A couple of years ago I read Adam Grant’s excellent book, Originals. In the book, Grant – a highly respected organisational psychologist – explores how non-conformists change the world, using a wide range of stories, research and insights to challenge accepted wisdom about creativity and originality. In an early chapter he argues that it is more effective to influence change by pointing out the flaws in an argument, not the strengths. This got me thinking.
Over the last few weeks on this blog I have been exploring how, in these changed times, leaders of volunteers are going to have to engage in some tricky conversations.
We are going to have to navigate objections related to paid staff job security and ensuring safe volunteer engagement practice is applied and followed by everyone.
We are going to have to educate colleagues and bosses about why we can’t just magic volunteers into existence to meet the needs of clients as incomes fall.
In short, we are going to have to step up our influencing and advocacy around volunteering.
So, what can we learn from Adam Grant’s idea to help us with this? What if we argued why involving volunteers might not be a great idea? What might such a proposition look like? Here’s my three-point take on how it might look:
1 – Involving volunteers is not a quick fix
Until someone invents the instant volunteer (just add water, microwave for two minutes and stir!), involving volunteers effectively takes time. You’ve got to develop the right roles, identify the target audience, create engaging recruitment materials, go out and find people, interview them, select them, induct them, train them and support them. And you won’t get them to make a regular, long-term commitment on day one. You’ll have to cultivate a relationship with them, deepening their commitment and giving them flexibility in how they volunteer. There is no quick fix to your problems to be found here.
The good news is that if you do it right, you’ll probably gain a supporter for life. But it’s going to take time.
2 – Volunteers may not give an immediate return on investment
For all the reasons listed above, it’s going to take a while before you see the benefits of volunteers getting involved in your work. Fundraising volunteers have to build relationships with others to bring the income in. Service delivery volunteers need time to settle into their roles to truly make a difference. You’ve got to be patient and committed to see the benefits that will come in time.
Done properly though, the return on involvement and return on investment can be huge.
3 – We will have to give up some power and control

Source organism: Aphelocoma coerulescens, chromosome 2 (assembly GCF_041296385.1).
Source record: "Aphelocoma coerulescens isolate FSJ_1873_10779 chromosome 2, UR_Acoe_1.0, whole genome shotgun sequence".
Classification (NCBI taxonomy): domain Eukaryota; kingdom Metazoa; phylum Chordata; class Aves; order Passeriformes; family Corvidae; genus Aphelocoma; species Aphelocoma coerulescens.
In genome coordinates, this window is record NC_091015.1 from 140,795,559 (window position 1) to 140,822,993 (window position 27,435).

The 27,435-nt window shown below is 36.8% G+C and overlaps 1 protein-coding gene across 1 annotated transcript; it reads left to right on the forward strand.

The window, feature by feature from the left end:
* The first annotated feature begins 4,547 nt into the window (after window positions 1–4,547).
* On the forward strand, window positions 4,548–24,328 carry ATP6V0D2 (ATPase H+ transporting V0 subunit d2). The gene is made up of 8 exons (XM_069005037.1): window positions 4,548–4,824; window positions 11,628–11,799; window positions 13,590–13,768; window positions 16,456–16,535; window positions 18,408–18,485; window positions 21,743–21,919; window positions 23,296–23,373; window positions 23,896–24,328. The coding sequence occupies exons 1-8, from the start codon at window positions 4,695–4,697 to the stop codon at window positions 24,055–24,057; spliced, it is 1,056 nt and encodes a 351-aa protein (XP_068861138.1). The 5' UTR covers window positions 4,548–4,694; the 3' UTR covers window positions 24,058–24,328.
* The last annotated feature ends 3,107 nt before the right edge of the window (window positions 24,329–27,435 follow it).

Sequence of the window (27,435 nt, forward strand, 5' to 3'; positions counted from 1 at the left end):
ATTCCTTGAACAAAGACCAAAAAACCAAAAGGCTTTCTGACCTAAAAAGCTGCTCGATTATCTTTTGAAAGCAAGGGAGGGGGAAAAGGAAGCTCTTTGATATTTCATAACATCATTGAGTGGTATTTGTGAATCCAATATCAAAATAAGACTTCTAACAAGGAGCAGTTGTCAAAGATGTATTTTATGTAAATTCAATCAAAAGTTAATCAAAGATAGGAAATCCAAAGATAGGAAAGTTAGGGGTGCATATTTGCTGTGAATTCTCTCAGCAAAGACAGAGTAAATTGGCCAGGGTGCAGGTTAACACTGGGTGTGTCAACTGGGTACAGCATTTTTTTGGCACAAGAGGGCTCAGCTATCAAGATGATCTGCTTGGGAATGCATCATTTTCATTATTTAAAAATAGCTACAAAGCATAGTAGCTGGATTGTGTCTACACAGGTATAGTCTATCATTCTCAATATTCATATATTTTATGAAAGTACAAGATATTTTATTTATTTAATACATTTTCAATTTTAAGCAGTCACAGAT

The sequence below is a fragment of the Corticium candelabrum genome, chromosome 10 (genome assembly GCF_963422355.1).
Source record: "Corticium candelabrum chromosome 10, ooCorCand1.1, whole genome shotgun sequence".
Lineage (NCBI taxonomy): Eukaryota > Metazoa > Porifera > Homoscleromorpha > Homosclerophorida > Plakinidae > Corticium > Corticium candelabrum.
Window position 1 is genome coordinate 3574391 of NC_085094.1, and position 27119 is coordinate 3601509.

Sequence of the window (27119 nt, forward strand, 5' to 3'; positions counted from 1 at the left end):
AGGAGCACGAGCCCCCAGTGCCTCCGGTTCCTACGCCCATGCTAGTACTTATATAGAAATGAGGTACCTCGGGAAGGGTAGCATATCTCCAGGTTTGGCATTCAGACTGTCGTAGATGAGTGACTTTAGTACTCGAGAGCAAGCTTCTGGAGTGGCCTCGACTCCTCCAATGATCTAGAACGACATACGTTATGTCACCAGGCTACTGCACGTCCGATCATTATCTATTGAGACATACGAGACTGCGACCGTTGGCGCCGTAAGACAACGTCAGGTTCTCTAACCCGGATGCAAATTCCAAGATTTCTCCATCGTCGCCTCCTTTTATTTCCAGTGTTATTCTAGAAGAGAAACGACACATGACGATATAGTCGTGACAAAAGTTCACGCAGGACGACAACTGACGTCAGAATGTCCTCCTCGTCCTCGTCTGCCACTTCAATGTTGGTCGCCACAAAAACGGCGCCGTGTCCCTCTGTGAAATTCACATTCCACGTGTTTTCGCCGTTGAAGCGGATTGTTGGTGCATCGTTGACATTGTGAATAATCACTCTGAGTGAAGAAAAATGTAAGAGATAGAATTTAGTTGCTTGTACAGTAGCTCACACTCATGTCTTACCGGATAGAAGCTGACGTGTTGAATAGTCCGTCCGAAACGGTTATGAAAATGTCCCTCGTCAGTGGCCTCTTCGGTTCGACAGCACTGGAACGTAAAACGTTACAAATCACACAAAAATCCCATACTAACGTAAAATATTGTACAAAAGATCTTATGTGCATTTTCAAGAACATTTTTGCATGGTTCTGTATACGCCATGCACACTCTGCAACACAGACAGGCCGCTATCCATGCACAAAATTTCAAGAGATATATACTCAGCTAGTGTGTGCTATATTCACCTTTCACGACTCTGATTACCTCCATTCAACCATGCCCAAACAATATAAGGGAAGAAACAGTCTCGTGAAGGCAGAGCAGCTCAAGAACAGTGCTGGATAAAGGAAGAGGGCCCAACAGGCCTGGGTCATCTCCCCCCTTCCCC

Volunteers don’t want to be told what to do all the time. They don’t want to be micromanaged. They are intelligent, skilled and passionate people. They want to unleash their talents for the good of your mission, not work as mindless servants to the paid staff. So you’re going to have to relinquish some control, trusting the volunteers to do their best and not squeezing out their creativity and enthusiasm.
When you get this right, will you have some amazing new ideas and effective people working with you.
As we continue to come out of lockdown, organisations must look carefully at how they involve and deploy volunteers. Covid-19 has accelerated the changes in volunteering that we always knew were coming. We can’t do what we’ve always done and expect the same results. We have to change. This was clearly laid out recently in an article from Civil Society magazine, “Coronavirus crisis shows charities need to change approach to volunteering, leaders say.”
In my response to this article I said:
”What’s crucial is that this isn’t just dismissed as something for Volunteer Managers to act on. The points Karl, Paul and Tiger make are all important, but can only be addressed if everyone in an organisation is willing to take volunteer engagement seriously, including at a strategic level. This isn’t some quick fix a Volunteer Manager can address on their own. It takes a whole organisation to make this happen.”
The key to effective change around volunteer engagement is how we can help our colleagues embrace this change in mindset. Adam Grant’s idea of arguing against an idea might enable us to spot how we might better argue for that idea, increasing the chances we will successfully influence others.
What do you think?
How would you pitch why involving volunteers isn’t a good idea in your organisation? How might that help you make a better case for volunteer involvement?
Share your thoughts in the comments below.